Spring for Solar Shades

Windows have the lowest insulation value of any element in a building: 50% of solar heat enters a room through windows while 40% escapes through it. In an otherwise well-insulated wall, windows retain solar heat during the summer and let in cold drafts in the winter. While installing newly designed energy-efficient windows that use two to three layers of glass is an option, it is a very expensive and quite daunting one. Indoor solar shades, on the other hand, are an effective and relatively inexpensive way to fix the problem while maintaining the open feeling of a window.

According to the Smart Energy Window Alliance, single-pane windows generally have the lowest efficiency rating for thermal resistance: an R-value rating of just 1. However, adding solar shades can increase the efficiency of the window opening to as high as R-6, which the Smart Energy Window Alliance translates into an energy savings of up to 60 percent. With the warm weather quickly approaching, it is important to note that inefficient windows in hot climates are responsible for up to 75 percent of total air conditioning energy costs. Solar shades can block up to 98% of the sun’s heat and UV rays to actually reject heat in the summer and help decrease your energy bills.

If chosen correctly, solar shades will reflect out the heat in the summer and re-radiate the furnace heat in the winter. But not all solar shades have the same efficiency. There are so many to choose from. How do you know the correct one for your needs? Filtering out the sunlight will reduce solar heat but for the most heat rejection, white is the best. If you put your hand on a white car and a black car the white car is cooler. White solar shades actually stop 30% more heat than black which is significant. But white can be like looking through gauze. Darker colored solar shades give sharper outward visibility and better glare reduction. Do you need to forfeit practicality? The answer is not any more.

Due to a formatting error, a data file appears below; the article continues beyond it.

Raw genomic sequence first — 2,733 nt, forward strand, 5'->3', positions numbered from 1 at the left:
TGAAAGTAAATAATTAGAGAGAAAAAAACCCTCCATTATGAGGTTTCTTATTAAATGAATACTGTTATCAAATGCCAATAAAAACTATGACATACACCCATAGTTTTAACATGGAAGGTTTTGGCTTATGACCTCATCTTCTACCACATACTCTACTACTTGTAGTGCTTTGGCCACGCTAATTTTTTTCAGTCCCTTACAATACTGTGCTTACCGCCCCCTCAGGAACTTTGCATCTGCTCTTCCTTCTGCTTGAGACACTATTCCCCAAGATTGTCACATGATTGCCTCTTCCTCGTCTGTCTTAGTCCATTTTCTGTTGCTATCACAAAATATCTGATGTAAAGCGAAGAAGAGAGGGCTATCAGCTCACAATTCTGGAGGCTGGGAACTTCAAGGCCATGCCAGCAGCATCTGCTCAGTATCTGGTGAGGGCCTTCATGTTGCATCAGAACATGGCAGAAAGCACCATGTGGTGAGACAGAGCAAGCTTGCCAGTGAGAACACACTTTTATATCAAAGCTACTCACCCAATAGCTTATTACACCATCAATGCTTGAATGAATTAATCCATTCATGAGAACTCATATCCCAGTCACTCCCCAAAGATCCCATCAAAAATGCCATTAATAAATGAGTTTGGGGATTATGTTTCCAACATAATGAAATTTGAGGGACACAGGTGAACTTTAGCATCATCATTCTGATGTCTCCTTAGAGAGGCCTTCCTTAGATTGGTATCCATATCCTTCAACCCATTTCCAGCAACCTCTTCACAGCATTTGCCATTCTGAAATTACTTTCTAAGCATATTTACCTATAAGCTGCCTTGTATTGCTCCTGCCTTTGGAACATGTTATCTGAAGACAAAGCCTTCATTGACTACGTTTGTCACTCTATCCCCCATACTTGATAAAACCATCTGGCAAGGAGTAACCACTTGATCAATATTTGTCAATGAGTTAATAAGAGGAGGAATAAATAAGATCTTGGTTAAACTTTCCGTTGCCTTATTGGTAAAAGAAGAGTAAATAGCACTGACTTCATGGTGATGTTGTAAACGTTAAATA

The most effective solar shades have a layer of aluminum on the outside facing side to reduce heat in the summer and re-radiate the room’s heat in the winter. Verosol Silver Screen is one of these brands. It allows you the freedom to use dark colors without compromising heat reduction in the summer. It also keeps the room warmer in the winter.

There are also less expensive versions of shades with aluminum. These are called film shades, such as the Kool Vue Economic Shades. Not all need to have a mirrored outside facing side. They come in different tints and are truly like dark sunglasses on your window.

By Muezza